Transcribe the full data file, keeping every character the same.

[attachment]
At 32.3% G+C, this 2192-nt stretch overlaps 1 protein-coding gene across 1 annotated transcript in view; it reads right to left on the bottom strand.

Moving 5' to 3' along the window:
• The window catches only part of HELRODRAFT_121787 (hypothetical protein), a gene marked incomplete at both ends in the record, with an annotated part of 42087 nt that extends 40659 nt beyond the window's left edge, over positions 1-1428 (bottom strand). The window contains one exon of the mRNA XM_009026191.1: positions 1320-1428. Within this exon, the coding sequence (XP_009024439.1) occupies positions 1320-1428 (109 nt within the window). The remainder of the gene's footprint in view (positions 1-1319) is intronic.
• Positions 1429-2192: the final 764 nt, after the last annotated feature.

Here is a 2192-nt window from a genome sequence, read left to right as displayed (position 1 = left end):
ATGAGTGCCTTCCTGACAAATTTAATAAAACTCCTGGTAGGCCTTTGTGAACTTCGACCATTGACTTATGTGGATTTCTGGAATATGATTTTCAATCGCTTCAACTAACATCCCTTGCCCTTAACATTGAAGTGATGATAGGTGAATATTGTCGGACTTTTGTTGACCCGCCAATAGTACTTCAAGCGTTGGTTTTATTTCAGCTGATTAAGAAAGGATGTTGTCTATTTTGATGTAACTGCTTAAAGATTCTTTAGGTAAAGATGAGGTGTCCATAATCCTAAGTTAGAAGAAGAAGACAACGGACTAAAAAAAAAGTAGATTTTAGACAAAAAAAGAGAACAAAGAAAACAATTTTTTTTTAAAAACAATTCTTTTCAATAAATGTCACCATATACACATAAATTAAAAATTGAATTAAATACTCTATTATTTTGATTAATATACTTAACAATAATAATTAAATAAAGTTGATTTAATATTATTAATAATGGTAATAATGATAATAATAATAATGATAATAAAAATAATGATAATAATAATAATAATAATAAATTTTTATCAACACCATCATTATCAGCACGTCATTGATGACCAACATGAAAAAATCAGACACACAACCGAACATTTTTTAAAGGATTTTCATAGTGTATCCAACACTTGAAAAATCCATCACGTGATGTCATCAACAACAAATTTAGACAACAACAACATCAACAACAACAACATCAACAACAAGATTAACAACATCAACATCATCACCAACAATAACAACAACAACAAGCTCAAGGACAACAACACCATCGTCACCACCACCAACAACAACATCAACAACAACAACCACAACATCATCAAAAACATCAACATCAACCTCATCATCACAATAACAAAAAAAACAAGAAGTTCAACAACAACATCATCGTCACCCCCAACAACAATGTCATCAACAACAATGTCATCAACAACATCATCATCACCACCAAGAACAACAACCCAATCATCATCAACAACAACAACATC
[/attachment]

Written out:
At 32.3% G+C, this 2192-nt stretch overlaps 1 protein-coding gene across 1 annotated transcript in view; it reads right to left on the bottom strand.

Moving 5' to 3' along the window:
• The window catches only part of HELRODRAFT_121787 (hypothetical protein), a gene marked incomplete at both ends in the record, with an annotated part of 42087 nt that extends 40659 nt beyond the window's left edge, over positions 1-1428 (bottom strand). The window contains one exon of the mRNA XM_009026191.1: positions 1320-1428. Within this exon, the coding sequence (XP_009024439.1) occupies positions 1320-1428 (109 nt within the window). The remainder of the gene's footprint in view (positions 1-1319) is intronic.
• Positions 1429-2192: the final 764 nt, after the last annotated feature.

Here is a 2192-nt window from a genome sequence, read left to right as displayed (position 1 = left end):
ATGAGTGCCTTCCTGACAAATTTAATAAAACTCCTGGTAGGCCTTTGTGAACTTCGACCATTGACTTATGTGGATTTCTGGAATATGATTTTCAATCGCTTCAACTAACATCCCTTGCCCTTAACATTGAAGTGATGATAGGTGAATATTGTCGGACTTTTGTTGACCCGCCAATAGTACTTCAAGCGTTGGTTTTATTTCAGCTGATTAAGAAAGGATGTTGTCTATTTTGATGTAACTGCTTAAAGATTCTTTAGGTAAAGATGAGGTGTCCATAATCCTAAGTTAGAAGAAGAAGACAACGGACTAAAAAAAAAGTAGATTTTAGACAAAAAAAGAGAACAAAGAAAACAATTTTTTTTTAAAAACAATTCTTTTCAATAAATGTCACCATATACACATAAATTAAAAATTGAATTAAATACTCTATTATTTTGATTAATATACTTAACAATAATAATTAAATAAAGTTGATTTAATATTATTAATAATGGTAATAATGATAATAATAATAATGATAATAAAAATAATGATAATAATAATAATAATAATAAATTTTTATCAACACCATCATTATCAGCACGTCATTGATGACCAACATGAAAAAATCAGACACACAACCGAACATTTTTTAAAGGATTTTCATAGTGTATCCAACACTTGAAAAATCCATCACGTGATGTCATCAACAACAAATTTAGACAACAACAACATCAACAACAACAACATCAACAACAAGATTAACAACATCAACATCATCACCAACAATAACAACAACAACAAGCTCAAGGACAACAACACCATCGTCACCACCACCAACAACAACATCAACAACAACAACCACAACATCATCAAAAACATCAACATCAACCTCATCATCACAATAACAAAAAAAACAAGAAGTTCAACAACAACATCATCGTCACCCCCAACAACAATGTCATCAACAACAATGTCATCAACAACATCATCATCACCACCAAGAACAACAACCCAATCATCATCAACAACAACAACATC